On October 15, representatives from over a dozen Ottawa community associations gathered at St. Bartholomew’s Church in New Edinburgh to take part in the 2011 Heritage Forum for Ottawa Communities. Organized jointly by Heritage Ottawa and the New Edinburgh Community Alliance (NECA), the event explored how a proactive approach to heritage could be realized through collaboration and dialogue among Ottawa communities. The mix of presentations about heritage issues, including practical information, and wide-ranging discussion fostered both appetite and capacity for such an initiative.
The Forum revealed a dynamic state of affairs within our communities. Just as development and intensification issues are affecting many neighbourhoods, so too are many communities actively engaged in researching and promoting their history. The challenge in the coming years will be to increase the sharing of information among communities, to assist communities looking to recognize their heritage resources through designation, as well as to support the efforts of those who are working to protect the character and liveability of their neighbourhoods.
Discussion revealed several factors which negatively affect our current system of heritage conservation. Apathy, lack of understanding and even outright disregard for heritage issues at City Hall are primary concerns. Although several policies, guidelines and legislative direction exist to provide for the responsible management and conservation of our heritage resources, compliance with these mandates is lacking, and communities across Ottawa often find themselves fighting their own City on these concerns.
Too often, proponents of heritage are seen as obstructionist and reactionary, when they are simply fighting for the rules to be followed. Until City Council begins to take heritage issues more seriously - and realize the voting public will hold them accountable for such decisions - we cannot hope to realize an effective heritage conservation system, let alone a proactive approach that might see strategies such as the now-forgotten demolition-by-neglect policy approved and implemented.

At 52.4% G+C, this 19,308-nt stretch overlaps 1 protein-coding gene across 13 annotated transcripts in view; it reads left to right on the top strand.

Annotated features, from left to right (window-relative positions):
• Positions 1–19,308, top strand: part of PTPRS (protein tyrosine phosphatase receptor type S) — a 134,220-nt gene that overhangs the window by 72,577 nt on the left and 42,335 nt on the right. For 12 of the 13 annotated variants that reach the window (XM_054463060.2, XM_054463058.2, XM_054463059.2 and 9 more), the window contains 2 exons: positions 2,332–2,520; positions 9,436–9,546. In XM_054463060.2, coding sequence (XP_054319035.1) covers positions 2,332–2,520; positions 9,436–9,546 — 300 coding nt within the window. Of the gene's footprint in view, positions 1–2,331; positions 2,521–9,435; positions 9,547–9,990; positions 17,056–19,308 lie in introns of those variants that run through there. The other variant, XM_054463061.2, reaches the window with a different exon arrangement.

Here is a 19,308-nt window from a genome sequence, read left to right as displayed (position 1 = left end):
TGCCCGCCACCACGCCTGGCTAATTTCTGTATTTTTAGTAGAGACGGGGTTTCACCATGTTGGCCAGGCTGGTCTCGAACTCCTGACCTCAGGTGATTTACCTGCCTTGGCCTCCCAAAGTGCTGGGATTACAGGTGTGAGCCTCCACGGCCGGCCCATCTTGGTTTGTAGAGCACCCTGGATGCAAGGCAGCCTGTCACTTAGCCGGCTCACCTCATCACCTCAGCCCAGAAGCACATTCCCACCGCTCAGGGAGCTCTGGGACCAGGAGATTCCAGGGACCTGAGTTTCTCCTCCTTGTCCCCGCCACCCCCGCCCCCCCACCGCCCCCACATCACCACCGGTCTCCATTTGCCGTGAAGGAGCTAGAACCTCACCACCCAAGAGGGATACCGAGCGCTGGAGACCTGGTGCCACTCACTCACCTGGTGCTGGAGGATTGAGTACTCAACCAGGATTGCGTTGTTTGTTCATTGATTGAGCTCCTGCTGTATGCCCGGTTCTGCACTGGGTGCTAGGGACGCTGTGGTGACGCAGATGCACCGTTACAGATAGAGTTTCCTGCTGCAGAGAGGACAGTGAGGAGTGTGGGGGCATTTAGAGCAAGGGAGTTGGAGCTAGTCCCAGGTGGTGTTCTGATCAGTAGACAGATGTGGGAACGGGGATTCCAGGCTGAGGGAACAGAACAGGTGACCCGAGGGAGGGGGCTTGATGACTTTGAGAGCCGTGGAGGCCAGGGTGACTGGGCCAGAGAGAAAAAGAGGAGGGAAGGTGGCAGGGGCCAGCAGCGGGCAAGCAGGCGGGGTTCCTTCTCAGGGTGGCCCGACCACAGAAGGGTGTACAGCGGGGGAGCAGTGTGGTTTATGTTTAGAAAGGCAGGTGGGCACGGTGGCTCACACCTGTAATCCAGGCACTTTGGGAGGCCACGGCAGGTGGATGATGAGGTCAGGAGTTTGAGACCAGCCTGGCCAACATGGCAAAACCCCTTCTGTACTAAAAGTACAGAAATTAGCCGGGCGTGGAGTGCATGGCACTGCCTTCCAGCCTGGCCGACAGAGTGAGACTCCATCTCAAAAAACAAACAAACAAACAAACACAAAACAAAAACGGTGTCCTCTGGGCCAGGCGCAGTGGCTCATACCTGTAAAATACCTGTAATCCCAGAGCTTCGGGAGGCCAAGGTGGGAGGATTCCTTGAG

City Council attitude is but one part of a larger picture. With almost 3000 designated properties and over 11,000 properties on the Heritage Reference List to manage, our three City Heritage Planners are kept extremely busy. The ability of our City to proactively engage in heritage activities - such as updating the Reference List, developing guidelines for Cultural Heritage Impact Statements, or extending designation to under-represented areas - is limited. With the attitude of City Council and the overextended resources of City staff, it is evident that the catalyst for a more dynamic and proactive approach to heritage conservation must originate instead from our communities.
Several key points were identified by Forum participants:
- Educating City Councillors on existing heritage policies and legislation to raise awareness and create political will for heritage conservation.
- The need for community associations to work with the City to update the Heritage Reference List.
- Concern was raised regarding the health of Advisory Committees at City Hall, such as the Ottawa Built Heritage Advisory Committee. Recruitment to these committees has been put on hold until the City review of these committees is undertaken. There has been no recruitment for three years, and OBHAC has dwindled from 15 members to 7. [Editor’s note: Council has recently approved the appointment of new members to OBHAC and to the Accessibility Advisory Committee since both are provincially mandated. However, recruitment has not yet begun and OBHAC remains severely understaffed.]
- We need a diversity of voices, as well as new voices for heritage issues: Councillors are tired of hearing from ‘the usual gang’, and often pay more attention to messages from their own constituents.
More information and a detailed report of the event are now available on the Heritage Ottawa website (www.heritageottawa.org).
As a follow up in the New Year, we will be organizing an information workshop for Ottawa communities interested in designation. A resounding success, the 2011 Heritage Forum for Ottawa Communities was a firm and first step in fostering a productive City-wide dialogue on heritage issues and adopting a more collaborative and proactive approach to heritage conservation in Ottawa.
Biographical Note: Nancy Oakley is a Board Member and Coordinator of Heritage Ottawa’s Heritage Keeper Program. She is also a graduate student in the Heritage Conservation Program at Carleton University.
2011 Ottawa Heritage Forum – photo credit: Paul McConnell